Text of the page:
Waking up in an alternate reality, Harry Kim, an officer aboard the starship USS Voyager, creates a distortion in the space-time continuum with a beam of polarons. Sounds like science fiction? Well, yes, but only in part.
“Star Trek used to love taking the names of real quasiparticles and ascribing magical properties to them,” said Douglas Natelson, a physicist at Rice University in Texas whose job involves creating actual quasiparticles with near-magical properties.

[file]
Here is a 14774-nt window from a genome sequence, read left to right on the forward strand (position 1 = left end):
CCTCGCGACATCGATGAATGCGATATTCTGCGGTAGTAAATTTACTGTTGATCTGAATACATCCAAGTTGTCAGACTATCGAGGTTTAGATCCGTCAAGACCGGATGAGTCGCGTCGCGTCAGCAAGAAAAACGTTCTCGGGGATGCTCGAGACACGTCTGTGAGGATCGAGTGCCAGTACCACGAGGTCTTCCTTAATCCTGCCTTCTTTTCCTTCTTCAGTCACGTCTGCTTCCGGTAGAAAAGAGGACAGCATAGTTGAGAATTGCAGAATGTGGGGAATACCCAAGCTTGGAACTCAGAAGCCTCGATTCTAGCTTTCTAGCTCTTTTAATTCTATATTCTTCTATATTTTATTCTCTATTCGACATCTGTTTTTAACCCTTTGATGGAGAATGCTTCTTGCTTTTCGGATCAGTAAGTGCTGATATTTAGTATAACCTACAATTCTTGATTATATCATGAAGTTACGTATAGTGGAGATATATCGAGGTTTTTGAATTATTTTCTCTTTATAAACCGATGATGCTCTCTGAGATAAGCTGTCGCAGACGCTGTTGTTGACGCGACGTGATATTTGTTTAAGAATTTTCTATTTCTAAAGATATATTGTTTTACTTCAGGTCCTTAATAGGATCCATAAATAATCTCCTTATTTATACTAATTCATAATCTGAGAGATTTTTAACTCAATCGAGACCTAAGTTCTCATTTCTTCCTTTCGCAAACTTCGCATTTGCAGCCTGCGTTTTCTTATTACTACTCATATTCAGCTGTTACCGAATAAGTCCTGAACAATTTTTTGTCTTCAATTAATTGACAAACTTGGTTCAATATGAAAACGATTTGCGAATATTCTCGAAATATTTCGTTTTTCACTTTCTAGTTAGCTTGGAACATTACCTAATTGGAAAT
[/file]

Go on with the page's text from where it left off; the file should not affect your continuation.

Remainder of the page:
Quasiparticles are kind of particles. Barred entry from the exclusive club of 17 “fundamental” particles that are thought to be the building blocks of all material reality, quasiparticles emerge out of the complicated interactions between huge numbers of those fundamental particles. Physicists can take a solid, liquid or plasma made of a vast number of particles, subject it to extreme temperatures and pressures, and describe the resulting system as a few robust, particlelike entities. The emerging quasiparticles can be quite stable with well-defined properties like mass and charge.
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